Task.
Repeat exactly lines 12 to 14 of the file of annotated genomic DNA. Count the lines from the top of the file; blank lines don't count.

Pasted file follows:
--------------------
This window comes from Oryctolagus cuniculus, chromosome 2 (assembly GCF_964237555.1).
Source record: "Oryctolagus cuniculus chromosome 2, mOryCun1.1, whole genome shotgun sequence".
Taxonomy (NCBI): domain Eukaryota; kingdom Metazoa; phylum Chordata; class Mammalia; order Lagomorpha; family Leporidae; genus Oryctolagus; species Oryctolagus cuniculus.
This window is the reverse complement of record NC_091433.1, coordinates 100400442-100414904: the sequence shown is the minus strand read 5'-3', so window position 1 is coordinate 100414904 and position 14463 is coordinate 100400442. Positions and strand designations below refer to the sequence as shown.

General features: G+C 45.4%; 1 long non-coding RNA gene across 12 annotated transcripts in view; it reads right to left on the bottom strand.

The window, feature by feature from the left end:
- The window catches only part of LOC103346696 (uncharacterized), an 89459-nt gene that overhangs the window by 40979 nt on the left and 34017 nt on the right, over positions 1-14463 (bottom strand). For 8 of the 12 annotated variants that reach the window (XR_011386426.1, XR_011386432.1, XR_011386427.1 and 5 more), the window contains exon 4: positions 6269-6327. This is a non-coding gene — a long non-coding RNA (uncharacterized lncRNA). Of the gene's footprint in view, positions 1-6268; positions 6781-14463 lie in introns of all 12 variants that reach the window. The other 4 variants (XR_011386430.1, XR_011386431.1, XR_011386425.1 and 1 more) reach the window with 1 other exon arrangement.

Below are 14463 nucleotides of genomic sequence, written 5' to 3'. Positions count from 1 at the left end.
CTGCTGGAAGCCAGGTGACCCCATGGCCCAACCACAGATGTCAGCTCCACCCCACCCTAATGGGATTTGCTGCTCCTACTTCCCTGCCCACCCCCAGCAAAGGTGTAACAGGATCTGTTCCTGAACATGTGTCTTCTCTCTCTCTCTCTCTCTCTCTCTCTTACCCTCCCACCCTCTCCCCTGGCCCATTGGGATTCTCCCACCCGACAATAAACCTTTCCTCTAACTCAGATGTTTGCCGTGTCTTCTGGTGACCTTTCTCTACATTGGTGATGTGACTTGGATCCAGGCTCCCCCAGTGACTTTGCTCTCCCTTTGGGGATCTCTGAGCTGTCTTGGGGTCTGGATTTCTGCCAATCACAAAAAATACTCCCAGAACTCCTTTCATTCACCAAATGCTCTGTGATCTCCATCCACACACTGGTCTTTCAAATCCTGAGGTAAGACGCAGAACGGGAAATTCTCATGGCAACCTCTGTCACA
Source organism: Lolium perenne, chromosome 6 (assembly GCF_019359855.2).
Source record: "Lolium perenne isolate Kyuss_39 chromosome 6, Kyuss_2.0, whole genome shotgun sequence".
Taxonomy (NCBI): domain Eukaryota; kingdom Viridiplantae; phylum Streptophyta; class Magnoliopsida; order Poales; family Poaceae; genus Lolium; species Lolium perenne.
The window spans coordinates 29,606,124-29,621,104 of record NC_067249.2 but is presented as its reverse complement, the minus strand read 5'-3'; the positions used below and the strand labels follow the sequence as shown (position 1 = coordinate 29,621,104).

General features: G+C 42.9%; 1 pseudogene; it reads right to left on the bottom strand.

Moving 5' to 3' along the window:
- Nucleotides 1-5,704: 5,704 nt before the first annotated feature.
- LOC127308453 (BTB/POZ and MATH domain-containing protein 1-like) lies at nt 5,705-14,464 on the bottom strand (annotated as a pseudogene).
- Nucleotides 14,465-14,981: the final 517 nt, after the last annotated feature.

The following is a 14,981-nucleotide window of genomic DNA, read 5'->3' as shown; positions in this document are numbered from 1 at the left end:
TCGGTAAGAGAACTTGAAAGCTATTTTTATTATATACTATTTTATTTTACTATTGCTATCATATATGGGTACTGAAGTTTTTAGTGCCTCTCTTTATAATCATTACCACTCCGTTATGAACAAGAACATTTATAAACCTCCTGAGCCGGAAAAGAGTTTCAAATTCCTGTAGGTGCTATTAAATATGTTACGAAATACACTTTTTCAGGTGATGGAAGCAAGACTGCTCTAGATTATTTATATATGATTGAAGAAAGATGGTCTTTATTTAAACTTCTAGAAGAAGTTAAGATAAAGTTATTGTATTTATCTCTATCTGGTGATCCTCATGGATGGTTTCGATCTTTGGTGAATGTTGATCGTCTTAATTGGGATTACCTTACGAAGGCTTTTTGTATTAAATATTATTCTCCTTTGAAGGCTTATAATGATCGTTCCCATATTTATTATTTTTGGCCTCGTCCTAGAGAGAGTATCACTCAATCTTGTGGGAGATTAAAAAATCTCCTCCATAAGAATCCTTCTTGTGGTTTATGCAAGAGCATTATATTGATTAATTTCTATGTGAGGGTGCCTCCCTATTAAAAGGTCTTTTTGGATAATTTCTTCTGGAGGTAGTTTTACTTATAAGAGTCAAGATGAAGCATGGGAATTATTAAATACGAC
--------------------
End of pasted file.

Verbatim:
Taxonomy (NCBI): domain Eukaryota; kingdom Viridiplantae; phylum Streptophyta; class Magnoliopsida; order Poales; family Poaceae; genus Lolium; species Lolium perenne.
The window spans coordinates 29,606,124-29,621,104 of record NC_067249.2 but is presented as its reverse complement, the minus strand read 5'-3'; the positions used below and the strand labels follow the sequence as shown (position 1 = coordinate 29,621,104).

General features: G+C 42.9%; 1 pseudogene; it reads right to left on the bottom strand.